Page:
Can humans be affected by the transfer of ticks from domestic animals?

tick

What is a tick?

Ticks are eight-legged spider- like parasites that live by sucking the blood from other creatures.

This year we seem to be seeing far more pets than usual being affected by ticks, and so we are changing our advice on routine parasite prevention.

Ticks can bite people, but it is very rare that you will ‘catch’ one directly from your pet. You would be most likely to pick one up when walking through long grass. Their preferred lifestyle is to catch on to any passing creature such as a deer, hedgehog, dog, fox or person.They then bury their heads right up to the neck under the victim’s skin. At this point they may be as small as a pin head, and usually light grey.

They settle there, feeding on the blood for three or four days, gradually swelling up to as big as a pea and turning darker. Then they detach themselves back into the grass and take several months to digest their meal and shed their skin before feeding again.

One can easily mistake a tick for a wart or small lump on your pet’s skin. Do not try to pull them off! You will almost certainly leave the head still buried which then creates a foreign body reaction. Use a specialist tick removing hook or call for advice.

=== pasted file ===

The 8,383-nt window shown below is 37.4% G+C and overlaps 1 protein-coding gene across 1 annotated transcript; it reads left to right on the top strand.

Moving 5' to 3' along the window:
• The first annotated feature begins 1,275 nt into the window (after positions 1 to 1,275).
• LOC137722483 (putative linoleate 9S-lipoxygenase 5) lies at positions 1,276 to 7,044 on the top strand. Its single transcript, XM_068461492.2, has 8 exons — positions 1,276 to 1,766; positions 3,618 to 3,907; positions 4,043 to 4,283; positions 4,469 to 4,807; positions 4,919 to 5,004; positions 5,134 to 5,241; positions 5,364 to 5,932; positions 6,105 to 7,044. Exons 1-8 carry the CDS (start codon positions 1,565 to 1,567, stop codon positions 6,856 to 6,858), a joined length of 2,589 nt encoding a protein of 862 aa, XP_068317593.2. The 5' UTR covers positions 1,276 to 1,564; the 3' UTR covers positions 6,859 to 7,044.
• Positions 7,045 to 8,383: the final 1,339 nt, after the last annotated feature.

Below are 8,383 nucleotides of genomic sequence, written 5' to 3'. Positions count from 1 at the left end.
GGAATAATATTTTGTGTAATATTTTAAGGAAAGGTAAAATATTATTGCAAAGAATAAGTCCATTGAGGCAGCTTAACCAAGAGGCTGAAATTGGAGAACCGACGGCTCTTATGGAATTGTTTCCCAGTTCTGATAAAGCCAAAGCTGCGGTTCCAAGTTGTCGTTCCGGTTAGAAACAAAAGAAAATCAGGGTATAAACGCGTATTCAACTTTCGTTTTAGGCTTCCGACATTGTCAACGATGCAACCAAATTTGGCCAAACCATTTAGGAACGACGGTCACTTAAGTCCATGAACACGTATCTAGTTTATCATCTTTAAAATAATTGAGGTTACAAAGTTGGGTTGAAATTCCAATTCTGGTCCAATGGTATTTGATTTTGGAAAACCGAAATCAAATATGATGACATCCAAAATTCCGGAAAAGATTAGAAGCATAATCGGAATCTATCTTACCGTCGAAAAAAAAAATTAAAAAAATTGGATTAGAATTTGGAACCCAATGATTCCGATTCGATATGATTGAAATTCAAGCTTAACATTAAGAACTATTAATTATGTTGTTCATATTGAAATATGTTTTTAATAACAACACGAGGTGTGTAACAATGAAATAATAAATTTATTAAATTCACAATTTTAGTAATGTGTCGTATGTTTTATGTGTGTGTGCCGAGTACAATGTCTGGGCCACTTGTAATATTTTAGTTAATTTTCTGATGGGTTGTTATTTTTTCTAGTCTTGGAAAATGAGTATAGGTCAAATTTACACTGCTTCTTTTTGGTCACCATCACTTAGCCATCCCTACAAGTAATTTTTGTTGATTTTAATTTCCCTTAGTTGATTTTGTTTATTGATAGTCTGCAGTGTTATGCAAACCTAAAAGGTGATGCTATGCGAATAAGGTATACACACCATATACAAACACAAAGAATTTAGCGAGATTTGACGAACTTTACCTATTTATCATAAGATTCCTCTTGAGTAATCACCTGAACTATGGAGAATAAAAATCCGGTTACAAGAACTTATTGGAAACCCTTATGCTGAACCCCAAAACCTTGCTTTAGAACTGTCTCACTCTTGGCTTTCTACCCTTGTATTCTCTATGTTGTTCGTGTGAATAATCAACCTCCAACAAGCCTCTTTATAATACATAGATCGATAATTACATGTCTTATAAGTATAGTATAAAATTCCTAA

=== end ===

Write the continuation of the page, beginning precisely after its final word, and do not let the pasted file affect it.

You can be sure it’s a tick if you gently lift the rounded end of the ‘lump’. You will just be able to see the tiny black limbs, much shorter than the body, waving in the air.

There are two types of problems that ticks cause our pets.

They leave a nasty visible reaction in the skin after they have been removed. This can remain for several months, but actually seems to cause the pet very little distress.

But also, the tick itself may be infected with certain diseases that can be passed to their host when they suck their blood. Lyme disease is common in parts of the UK. In both people and dogs this can cause a long lasting illness with symptoms including fever, joint pain and fatigue. If you travel abroad there are other tick borne diseases to be aware of, including Babesia (now established in a pocket of Kent too) which can cause a fatal anaemia.

I have still not yet diagnosed a case of a tick-borne illness in a pet in Mid Sussex. But with the warmer weather favouring the tick population growth, it may only be a question of time before we start seeing cases.

If you would like to discuss a change to your pet’s personalised parasite prevention programme or you are struggling to manage the ticks on your pets, arrange an appointment with one of our caring vets by calling 01444 456886.

19th July 2018

Category: Advice